And then there is Cera. Cera is not, as I first assumed, just a girl who spells her generic name in a tragically hip way. Cera is the female triceratops from The Land Before Time and Crawford pays loving and heartsick homage to her in a five-part series titled “For Cera” and spread throughout the first and last parts of the book. She seemed to me Crawford’s girl-crush (“every letter is a love letter”) but also plays a more significant role in the overall commentary of the adolescent girl situation. Cera reminds us “Some boys eat plants some girls / eat meat some dinosaurs have three horns”, and that “the very / earth we walk on was once inhabited / by giant reptilian monsters.” These issues that exist now for us conscientious, romantically-inclined beings have existed for centuries. There have always been teenage girls battling Sharptooths in one way or another, and always will be: “Your frills are / made of bone and we were born that way.”

This sort of gender-role analysis stays, for most of the book, a subtle beneath-the-surface context. Crawford begins to coax it out in “The Haunted House” the nine-page fragmented list that comprises the midsection of the book. In part number 31, she makes a tongue-in-cheek commentary about attempted subversion of gender-normative behavior in young and modern couples:

The carnival ride where the boy’s supposed to sit on the inside
and the girl’s supposed to sit on the outside, so when the spinning
starts she slides into him. I though we were being radical when we
switched seats. I though we were being radical but really you were
just crushing me.

It’s a perfectly ironic scenario: crushed by the expectations, or crushed again by the attempt to defy them? Either way, you’re crushed.

“Tidal”, the first poem following “The Haunted House”, deviates in form and tone from most everything else. Its epigraph is a Dickinson quote alluding to the title of the collection: “Nature is a Haunted House — / but Art — a House that tried to be Haunted.” The poem is angrier, and crashes against the constrains of its form, which is more tightly structured than the longer, flowing lines we’ve seen up until now: “if beauty is a dead girl / a garden / would you lift up her skirt […] airtight in that corset / lungs expanding / and what if when she finally spoke / she wouldn’t ever shut up.” It seemed to me an awakening, a turning point in the dream-like world we’ve been wandering. But with the exception of a few moments in the subsequent section—”The binary is awkward and unbalanced and explosive. Which also / means, a perfect song for dancing” (“Called Back”) the tonal shift is, unfortunately, temporary. We return for the remainder of the book to the same slow-forward motion of someone stuck in the sticky web of their own youthful angst.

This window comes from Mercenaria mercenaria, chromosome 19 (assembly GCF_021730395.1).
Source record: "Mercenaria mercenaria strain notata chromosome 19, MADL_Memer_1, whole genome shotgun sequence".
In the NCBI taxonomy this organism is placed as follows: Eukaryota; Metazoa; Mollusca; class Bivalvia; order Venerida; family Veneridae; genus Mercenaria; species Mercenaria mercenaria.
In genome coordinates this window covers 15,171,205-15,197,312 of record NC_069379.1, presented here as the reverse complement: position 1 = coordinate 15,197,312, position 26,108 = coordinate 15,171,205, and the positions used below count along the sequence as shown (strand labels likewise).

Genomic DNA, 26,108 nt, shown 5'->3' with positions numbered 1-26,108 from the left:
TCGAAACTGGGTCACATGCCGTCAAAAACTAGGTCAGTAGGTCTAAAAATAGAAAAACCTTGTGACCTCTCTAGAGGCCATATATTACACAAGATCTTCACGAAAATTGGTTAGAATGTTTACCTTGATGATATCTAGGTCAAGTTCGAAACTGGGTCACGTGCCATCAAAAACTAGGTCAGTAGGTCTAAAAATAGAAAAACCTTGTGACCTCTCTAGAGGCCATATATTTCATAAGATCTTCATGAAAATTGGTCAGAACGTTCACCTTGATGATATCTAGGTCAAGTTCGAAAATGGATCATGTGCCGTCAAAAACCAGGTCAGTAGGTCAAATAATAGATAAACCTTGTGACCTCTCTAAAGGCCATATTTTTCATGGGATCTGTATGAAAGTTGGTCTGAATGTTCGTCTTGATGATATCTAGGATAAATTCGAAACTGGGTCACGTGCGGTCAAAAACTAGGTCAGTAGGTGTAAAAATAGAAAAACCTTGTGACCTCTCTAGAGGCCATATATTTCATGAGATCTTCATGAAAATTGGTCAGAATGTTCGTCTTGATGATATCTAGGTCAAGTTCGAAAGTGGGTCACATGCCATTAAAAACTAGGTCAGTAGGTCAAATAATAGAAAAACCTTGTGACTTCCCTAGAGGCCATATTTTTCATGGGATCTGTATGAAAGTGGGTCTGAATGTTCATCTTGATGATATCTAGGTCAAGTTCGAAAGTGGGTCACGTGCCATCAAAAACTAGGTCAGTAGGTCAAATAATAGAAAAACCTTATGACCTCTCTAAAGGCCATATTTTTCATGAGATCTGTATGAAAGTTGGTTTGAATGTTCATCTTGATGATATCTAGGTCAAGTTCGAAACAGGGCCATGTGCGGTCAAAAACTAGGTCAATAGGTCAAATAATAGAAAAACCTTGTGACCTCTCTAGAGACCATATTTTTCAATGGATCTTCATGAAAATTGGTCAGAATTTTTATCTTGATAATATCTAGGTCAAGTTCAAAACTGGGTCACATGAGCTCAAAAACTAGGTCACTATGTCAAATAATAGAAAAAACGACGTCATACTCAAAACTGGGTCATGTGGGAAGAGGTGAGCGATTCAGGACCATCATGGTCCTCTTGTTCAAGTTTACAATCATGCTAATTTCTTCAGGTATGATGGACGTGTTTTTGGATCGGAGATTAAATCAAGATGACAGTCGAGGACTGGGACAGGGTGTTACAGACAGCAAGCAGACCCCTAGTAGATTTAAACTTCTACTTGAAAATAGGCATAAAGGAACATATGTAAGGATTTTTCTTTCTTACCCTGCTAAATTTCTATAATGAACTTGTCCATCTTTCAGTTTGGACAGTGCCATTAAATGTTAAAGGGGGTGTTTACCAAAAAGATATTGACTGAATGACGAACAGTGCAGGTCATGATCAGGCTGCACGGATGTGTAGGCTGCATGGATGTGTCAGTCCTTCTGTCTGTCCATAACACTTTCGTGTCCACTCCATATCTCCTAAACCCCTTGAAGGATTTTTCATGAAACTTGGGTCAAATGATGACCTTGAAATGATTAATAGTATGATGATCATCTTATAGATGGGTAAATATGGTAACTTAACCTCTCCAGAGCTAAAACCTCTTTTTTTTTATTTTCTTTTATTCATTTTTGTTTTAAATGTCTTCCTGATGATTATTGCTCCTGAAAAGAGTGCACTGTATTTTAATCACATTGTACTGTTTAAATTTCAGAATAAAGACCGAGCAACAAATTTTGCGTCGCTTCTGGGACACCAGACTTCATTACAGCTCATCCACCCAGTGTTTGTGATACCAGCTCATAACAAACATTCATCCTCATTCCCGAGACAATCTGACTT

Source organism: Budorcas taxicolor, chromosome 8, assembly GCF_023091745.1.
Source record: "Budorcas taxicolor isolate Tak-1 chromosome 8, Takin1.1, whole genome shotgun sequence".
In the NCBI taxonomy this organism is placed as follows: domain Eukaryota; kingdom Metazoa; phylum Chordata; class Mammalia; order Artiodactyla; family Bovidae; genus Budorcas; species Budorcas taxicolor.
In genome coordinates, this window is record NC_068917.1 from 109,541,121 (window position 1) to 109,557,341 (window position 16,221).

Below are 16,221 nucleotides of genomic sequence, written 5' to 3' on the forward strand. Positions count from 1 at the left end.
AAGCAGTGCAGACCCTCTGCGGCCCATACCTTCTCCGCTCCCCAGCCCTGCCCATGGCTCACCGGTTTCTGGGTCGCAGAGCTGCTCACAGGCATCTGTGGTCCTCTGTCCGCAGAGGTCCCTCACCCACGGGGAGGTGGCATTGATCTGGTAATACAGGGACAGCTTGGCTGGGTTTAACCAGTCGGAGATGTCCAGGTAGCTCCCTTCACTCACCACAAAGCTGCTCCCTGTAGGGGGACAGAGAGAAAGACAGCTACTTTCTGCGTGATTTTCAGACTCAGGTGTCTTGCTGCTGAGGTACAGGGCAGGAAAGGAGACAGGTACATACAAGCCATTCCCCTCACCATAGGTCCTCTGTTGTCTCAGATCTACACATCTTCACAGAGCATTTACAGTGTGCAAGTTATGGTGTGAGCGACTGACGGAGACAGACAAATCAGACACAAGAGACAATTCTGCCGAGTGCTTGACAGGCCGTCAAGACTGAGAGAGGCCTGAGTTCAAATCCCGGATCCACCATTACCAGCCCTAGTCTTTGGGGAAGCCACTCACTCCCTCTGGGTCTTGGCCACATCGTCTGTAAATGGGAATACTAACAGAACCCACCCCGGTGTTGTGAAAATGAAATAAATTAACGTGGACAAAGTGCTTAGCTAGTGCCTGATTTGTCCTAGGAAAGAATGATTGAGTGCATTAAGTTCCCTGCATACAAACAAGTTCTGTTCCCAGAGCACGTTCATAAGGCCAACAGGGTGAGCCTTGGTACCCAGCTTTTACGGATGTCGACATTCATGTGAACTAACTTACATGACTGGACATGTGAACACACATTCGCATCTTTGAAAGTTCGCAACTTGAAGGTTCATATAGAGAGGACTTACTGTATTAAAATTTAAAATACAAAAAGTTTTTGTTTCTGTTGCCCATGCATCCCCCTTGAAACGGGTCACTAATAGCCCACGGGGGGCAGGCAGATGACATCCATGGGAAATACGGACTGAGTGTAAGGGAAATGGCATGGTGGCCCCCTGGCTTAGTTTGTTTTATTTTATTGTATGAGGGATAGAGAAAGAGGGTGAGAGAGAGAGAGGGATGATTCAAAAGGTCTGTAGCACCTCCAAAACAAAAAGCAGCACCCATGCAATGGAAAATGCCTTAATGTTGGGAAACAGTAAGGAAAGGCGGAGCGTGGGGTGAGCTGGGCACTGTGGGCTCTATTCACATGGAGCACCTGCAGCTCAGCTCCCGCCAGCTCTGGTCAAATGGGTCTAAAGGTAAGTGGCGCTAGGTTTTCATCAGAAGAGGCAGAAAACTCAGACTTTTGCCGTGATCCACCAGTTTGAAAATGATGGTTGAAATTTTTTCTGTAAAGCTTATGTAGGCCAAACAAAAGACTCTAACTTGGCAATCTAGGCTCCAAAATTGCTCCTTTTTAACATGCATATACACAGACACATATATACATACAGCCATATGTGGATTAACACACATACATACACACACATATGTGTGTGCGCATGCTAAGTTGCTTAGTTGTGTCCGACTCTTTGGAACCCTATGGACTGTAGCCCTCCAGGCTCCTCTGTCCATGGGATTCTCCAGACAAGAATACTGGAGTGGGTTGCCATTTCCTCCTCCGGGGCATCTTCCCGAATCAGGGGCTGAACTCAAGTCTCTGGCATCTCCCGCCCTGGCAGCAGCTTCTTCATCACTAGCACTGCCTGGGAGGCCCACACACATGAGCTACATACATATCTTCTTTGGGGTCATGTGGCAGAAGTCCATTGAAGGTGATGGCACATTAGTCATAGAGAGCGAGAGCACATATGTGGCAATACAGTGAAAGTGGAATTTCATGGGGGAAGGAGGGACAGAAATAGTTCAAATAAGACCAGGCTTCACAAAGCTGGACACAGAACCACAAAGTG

I suppose it is to be expected. This house of tangled halls Crawford leads us through is that of memory, with its nostalgia and ghostly inhabitants. The end Crawford comes up with—appropriately called “Artifacts”—isn’t truly a way out because there isn’t one; memory is the eternity of our minds (“To save this message forever and ever and ever and ever and ever, / press 9”). When we’re young, it is the ghosts of the future, the promise of everything that we are going to be, that haunt us. When we are older, we can never forget what we once were. That is the answer to Mr. Strand’s riddle—in us is the meandering, and indeed haunted, house of memory. Marisa Crawford, with this collection, unlocks for us a door to explore it.


Maree J. Hamilton works for a publishing company in Manhattan by day and reads/writes poetry in her tiny apartment by night. She would like to thank all the cockroaches who help hold her wine glass while she types. She also exists on the Interwebs as @mareejhamilton. More from this author →